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Published: January 30th 2009
I have to admit, they really are not lying or exaggerating by any means when they (whoever they may be) claim that Argentinian beef is the best in the world. A few days ago on our walk home my travel buddy Gerborg and I ordered two beef el chorizos from the corner cafe-restaurant on our block and took them home. I am really glad we decided to take them home for the following reason: those two 20 ounce mouth watering charcoal grilled steaks were so delicious that I was behaving at the table like a neanderthal who hadn´t tasted cooked meat before ( I will leave the mmm mmmm hmmmmm chorus of sounds to your imagination). Gerborg was no exception, trust me, and we decided it would take some getting used to before we could control our exclamations and eat such beef in public without causing the entire restaurant to go silent in shock. I dont know how they do it, but its not about a secret sauce. In fact, there is no sauce, only sea salt on top and the charcoal does the rest. I had made a salad of sliced apples, crushed candied almonds, and roquefort cheese on bed
of greens with a light vinigrette.- but we totally ignored it until after the steak was gone. Did I mention that a beef el chorizo only costs 20 pesos = about seven Canadian bucks? I love buying fruit from the corner market where you ask the grocer for whatever fresh produce you want, and watching how carefully he and his sons treat the food. At this point the whole process till involves a lot of pointing and akward compromises between French and Spanish names (oubergine worked, pommes not so successful) but all in all my Spanish is slowly coming around. Key word here, still slowly.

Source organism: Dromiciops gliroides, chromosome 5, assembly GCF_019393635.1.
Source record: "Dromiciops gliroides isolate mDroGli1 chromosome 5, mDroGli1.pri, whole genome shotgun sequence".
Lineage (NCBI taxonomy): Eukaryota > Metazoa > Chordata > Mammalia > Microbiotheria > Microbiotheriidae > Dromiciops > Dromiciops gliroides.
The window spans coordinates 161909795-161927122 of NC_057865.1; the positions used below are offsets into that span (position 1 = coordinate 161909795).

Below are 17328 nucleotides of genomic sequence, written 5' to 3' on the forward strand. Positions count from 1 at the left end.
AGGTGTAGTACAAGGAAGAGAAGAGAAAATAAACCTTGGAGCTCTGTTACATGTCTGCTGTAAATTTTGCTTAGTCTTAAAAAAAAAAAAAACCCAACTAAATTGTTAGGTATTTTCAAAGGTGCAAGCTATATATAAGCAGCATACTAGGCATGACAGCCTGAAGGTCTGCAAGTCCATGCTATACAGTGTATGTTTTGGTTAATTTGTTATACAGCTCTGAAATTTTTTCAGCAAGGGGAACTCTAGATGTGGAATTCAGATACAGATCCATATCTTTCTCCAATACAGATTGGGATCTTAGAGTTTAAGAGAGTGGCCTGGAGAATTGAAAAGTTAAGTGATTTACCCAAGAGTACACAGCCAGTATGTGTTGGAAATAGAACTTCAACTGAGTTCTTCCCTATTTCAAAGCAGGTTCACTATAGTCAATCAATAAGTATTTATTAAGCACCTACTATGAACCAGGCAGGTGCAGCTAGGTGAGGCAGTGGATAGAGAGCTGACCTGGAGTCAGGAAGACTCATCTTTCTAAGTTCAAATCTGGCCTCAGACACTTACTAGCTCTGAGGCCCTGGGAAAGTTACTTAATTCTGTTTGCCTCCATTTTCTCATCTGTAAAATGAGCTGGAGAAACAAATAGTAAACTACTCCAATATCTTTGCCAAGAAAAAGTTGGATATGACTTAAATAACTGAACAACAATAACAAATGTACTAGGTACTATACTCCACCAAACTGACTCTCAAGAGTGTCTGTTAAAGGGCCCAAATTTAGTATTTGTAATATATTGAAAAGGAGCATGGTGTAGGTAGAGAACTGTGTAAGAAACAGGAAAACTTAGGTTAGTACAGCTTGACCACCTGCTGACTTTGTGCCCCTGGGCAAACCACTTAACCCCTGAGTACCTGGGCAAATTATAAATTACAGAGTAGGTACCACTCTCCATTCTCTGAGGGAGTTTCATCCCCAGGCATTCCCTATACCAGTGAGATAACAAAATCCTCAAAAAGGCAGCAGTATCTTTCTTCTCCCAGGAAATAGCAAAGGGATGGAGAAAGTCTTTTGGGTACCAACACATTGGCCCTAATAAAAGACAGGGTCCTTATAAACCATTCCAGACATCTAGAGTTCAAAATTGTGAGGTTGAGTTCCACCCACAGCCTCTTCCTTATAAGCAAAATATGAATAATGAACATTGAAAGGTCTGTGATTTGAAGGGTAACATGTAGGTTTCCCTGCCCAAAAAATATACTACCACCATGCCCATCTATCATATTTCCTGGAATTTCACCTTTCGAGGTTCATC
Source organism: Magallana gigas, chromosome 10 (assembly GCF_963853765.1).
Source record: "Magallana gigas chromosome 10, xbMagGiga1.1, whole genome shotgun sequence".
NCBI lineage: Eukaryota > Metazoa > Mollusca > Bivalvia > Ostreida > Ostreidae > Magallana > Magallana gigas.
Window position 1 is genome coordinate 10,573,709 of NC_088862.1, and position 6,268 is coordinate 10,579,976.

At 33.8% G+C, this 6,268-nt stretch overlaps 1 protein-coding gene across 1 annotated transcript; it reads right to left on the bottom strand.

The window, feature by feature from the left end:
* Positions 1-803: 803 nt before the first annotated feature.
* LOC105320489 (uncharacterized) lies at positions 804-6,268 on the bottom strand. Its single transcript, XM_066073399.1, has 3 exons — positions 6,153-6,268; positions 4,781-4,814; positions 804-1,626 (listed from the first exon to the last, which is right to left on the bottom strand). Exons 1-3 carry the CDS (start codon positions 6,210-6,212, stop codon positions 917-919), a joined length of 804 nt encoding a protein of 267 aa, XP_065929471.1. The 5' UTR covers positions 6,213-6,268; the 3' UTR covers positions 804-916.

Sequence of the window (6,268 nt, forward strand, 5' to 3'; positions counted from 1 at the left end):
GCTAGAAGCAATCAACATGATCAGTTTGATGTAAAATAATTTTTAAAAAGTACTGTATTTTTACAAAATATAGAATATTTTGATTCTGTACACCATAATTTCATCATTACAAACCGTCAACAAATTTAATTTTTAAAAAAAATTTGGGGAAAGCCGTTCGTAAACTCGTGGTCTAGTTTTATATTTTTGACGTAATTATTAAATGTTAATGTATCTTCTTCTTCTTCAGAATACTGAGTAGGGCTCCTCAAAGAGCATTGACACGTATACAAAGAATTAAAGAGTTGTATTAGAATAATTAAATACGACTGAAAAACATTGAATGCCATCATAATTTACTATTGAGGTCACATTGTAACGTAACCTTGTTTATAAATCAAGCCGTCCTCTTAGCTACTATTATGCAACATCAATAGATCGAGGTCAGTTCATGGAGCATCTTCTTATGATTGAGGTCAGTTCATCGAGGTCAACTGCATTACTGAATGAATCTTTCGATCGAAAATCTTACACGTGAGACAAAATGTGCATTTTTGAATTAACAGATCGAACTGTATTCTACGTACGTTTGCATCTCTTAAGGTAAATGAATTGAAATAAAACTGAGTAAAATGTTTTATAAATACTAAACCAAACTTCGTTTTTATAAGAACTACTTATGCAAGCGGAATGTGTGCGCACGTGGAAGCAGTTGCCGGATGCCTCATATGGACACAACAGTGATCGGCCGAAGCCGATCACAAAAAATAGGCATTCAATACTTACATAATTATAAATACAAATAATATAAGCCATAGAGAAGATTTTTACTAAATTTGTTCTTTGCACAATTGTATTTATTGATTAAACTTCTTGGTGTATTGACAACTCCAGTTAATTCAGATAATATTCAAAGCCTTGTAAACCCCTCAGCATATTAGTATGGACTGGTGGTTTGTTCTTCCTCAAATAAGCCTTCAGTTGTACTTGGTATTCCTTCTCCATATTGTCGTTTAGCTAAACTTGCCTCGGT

Tomorrow Gerborg and I will take a bus sixteen hours north to the small town of Fernandez where we will meet up with her German friend. He runs a non profit foundation there, a lot like a vocational training school. The plan is to travel with him and some other workers up into various villages in the Andes mountains to instiall a series of solar cookers and other needed technologies. I am not sure how useful I will be, but there is no doubt about how excited I am to tag along on such
Watch out Harvard, check out the state law school´s entrance in downtown Buenos Aires
a rustic adventure. I know it´s quite cheesy but I can´t get the images from Che Guevara´s journery in Motorcylcle Diaries out of my head, and I hope to have a similar awakening of some kind while on this trip around the same places he traveled.
In the first week of February Gerborg and I will say adios to our lovely white apartment, and take a bus to the waterfalls of Iguazu on the border between Brazil and Argentina. From there, we will be transformed in Sao Paulo into Samba Dancers, and join a float of a samba school at the carnaval in Paratay. Paratay is a UNESCO world heritage site on the Brazilian coast with an amazing Carnaval culture, and we have five nights booked there with some friends Gerborg and I met in France while studying there together. I can´t wait for that reunion or to wear the carnival dresses we bought this week in anticipation of three sleepless nights of dancing and dancing....
Hopefully the internet connection gets better from here so I can upload more photos. Thankfully Gippy is really generous with her camera, and unless I didn´t mention it she earned the nickname
the world´s biggest flower I guess, and it opens and closes with the time of day...gorgeous with the water reflection on the petals
Gippy from having evidence of a GPS satellite chip embedded in her head. There is no other explanation for someone having such an acute sense of direction at all times!
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